Letter to the editor in the SL Trib: ___________________________________ Ruins it for everybody So Dean Potter feels that Delicate Arch, or any object worth climbing in a national park, should be fair game to be bagged and sees nothing wrong with joining nature by "climbing one of nature's most beautiful features." Perhaps Mr. Potter did no damage, but what is the cumulative effect of hundreds of climbers? Or would Mr. Potter limit the enjoyment of nature solely to himself? I would like to enjoy the Mona Lisa by tracing the gentle curves with my finger, feeling each individual brush stroke. I would be very careful and only blow a little dust away. Surely there would be no harm in my doing that? Delicate Arch belongs to all of us. When I visit, I don't want the vista spoiled by a bunch of free climbers scampering over it like ants on a dropped ice cream cone, nor do I want to look at it behind a 12-foot-high fence erected to keep the Dean Potters of the world off. Responsible climbers should roundly castigate Mr. Potter's irresponsible actions. His attitude is one of entitlement: The arch is there, I'm entitled. I submit that he obsessed over climbing it for four years precisely because he knew it was wrong. Finally, like a 5-year-old gazing at the cookie jar, his egotistical desire for self-gratification won out. Congratulations, Mr. Potter, your childish actions have taken one more tiny bit of freedom from the rest of us. Steve Chambers Cottonwood Heights ________________________________
  15. Potter Climbs Delicate Arch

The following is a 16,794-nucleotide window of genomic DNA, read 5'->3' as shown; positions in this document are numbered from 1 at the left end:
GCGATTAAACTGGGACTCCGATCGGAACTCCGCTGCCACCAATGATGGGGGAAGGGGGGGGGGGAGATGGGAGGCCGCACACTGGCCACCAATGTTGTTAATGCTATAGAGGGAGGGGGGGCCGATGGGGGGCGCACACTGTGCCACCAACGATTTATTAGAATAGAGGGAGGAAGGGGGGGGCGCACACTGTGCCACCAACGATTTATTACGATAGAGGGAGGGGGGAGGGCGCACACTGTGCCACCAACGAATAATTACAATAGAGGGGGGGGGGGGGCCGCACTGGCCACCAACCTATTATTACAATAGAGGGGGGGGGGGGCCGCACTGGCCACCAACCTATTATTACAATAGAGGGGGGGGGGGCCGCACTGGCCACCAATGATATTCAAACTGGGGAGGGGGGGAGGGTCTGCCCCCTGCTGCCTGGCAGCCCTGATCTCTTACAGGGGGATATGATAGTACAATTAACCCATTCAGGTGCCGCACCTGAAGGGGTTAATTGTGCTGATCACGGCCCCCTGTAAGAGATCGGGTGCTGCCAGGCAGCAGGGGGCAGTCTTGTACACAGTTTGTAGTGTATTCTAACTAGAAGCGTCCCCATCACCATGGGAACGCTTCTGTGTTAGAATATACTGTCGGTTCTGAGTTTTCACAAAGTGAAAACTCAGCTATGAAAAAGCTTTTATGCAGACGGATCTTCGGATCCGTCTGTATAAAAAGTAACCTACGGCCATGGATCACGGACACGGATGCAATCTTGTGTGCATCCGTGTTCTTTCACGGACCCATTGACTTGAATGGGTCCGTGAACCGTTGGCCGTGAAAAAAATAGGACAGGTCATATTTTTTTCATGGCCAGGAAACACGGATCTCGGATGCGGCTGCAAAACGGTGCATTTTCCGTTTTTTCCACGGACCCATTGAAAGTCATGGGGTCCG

Elevated ego: Climber who scaled Delicate Arch deserves stiff penalty Tribune Editorial Salt Lake Tribune Dean Potter and a few irresponsible all-terrain vehicle riders have two traits in common: They are stubbornly determined to go where no humans have gone before, and they believe that rules meant to protect the landscape don't apply to them. Potter is the professional climber who scaled Utah's most prominent icon, Delicate Arch, Sunday, despite Arches National Park rules against climbing all its named arches. Making the ascent had become an obsession, he said. We see it more as an ego trip and a chance to advance his climbing career. That Patagonia, whose outdoor gear Potter promotes, had plans to use the climb in its advertising seems the most probable motive for the stunt. Potter obviously did not consider the potential harm he could cause by disregarding park regulations. Or he simply put his own personal gratification - or was it a need for attention? - ahead of any concern for the unique rock formation he claims was "vibrating with energy" as he stood on its top. If the huge old arch could vibrate, indignation or outrage would be a more likely cause. His rationalization that he did not harm the 45-foot natural sculpture - "I respected the arch to the fullest. I did no more than blow a little dust off a few handholds" - does nothing to excuse his behavior. It's the same reasoning that takes ATV riders off established trails and into untrammeled territory. How much damage can just one vehicle do? That argument has a hollow ring. Once an ATV has shoved its way through formerly pristine forest or desert, its track becomes a trail and others will soon follow. That may also be a consequence of Potter's climb, and Park Service prohibitions will only make it more of a challenge to those who, like Potter, care little about the reasons behind the rules. His legacy may well be a damaged and violated Delicate Arch, not a notable sports achievement. Whatever penalty the Park Service exacts, we hope it includes a lifelong ban of Potter from Arches National Park. Potter wonders "What has our world come to" if climbers are prevented from scaling "one of nature's most beautiful features"? Despite what he seems to believe, the world is not Potter's personal playground and it will be better off if no other climbers follow his hedonistic example.